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Hastings International and Comparative Law Review

Authors

Theresa Simpson

Abstract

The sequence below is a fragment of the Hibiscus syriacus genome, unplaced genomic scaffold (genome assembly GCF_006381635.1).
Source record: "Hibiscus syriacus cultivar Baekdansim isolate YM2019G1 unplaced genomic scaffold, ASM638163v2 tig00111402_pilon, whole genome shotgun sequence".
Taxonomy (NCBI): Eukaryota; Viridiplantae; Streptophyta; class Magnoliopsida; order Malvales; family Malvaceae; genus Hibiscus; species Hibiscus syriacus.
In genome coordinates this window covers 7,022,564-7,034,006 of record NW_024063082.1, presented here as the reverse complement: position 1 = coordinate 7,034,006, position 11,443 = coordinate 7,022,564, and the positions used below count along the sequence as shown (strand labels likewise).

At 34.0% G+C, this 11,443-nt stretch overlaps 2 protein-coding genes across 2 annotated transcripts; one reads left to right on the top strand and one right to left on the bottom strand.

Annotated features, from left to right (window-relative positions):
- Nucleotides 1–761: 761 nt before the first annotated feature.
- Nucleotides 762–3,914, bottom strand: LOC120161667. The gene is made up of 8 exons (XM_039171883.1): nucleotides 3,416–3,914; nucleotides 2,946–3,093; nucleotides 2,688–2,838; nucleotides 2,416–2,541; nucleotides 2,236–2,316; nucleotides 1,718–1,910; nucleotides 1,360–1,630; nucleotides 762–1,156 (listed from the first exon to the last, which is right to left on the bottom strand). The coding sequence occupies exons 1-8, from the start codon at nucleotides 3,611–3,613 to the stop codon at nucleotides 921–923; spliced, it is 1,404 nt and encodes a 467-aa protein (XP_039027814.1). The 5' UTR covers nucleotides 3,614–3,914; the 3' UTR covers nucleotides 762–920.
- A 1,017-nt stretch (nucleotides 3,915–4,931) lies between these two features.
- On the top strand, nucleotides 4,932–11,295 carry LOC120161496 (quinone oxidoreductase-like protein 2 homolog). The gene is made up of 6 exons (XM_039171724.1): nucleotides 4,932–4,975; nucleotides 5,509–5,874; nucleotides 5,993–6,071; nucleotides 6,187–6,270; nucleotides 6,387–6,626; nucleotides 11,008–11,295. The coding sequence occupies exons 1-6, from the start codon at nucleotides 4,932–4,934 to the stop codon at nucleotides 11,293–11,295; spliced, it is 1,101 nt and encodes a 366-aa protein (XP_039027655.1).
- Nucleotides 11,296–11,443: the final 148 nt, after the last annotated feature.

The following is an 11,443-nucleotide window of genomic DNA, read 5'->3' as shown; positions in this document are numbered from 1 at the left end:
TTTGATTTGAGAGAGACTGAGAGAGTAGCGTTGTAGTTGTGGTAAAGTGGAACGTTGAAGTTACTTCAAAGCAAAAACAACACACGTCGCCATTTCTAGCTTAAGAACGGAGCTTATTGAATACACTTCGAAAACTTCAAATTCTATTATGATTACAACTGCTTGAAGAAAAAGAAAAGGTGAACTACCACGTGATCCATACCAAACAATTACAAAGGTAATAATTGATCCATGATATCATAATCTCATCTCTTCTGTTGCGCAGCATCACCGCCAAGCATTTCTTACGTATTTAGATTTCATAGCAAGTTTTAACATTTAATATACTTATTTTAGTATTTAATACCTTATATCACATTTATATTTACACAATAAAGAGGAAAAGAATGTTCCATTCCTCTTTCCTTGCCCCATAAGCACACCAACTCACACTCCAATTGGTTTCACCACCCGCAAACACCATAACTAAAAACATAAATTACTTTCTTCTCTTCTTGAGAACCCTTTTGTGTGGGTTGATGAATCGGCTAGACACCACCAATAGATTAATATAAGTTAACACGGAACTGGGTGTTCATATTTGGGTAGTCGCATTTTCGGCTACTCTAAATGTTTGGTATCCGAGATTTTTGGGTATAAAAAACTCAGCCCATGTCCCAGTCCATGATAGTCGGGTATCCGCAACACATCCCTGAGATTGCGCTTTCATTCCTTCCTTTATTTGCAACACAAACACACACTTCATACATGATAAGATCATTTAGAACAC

Numerous national laws, international treaties, and commentators recognize the cultural import of cultural property both to the world as a whole and to source nations. Those laws control trade, provide for special protection in time of war, and even restrict the alienability of certain types of property. Despite this recognition of the non-economic value of some property, existing laws may not provide actual source cultures a means to protect their interest in their own cultural heritage. This Note examines national[ and international laws affecting cultural property of indigenous groups in Australia, Canada, and New Zealand, and argues for more effective recognition of the cultural importance of cultural property by legislation which provides a means for source cultures to independently assert and protect their interest in their own cultural heritage.

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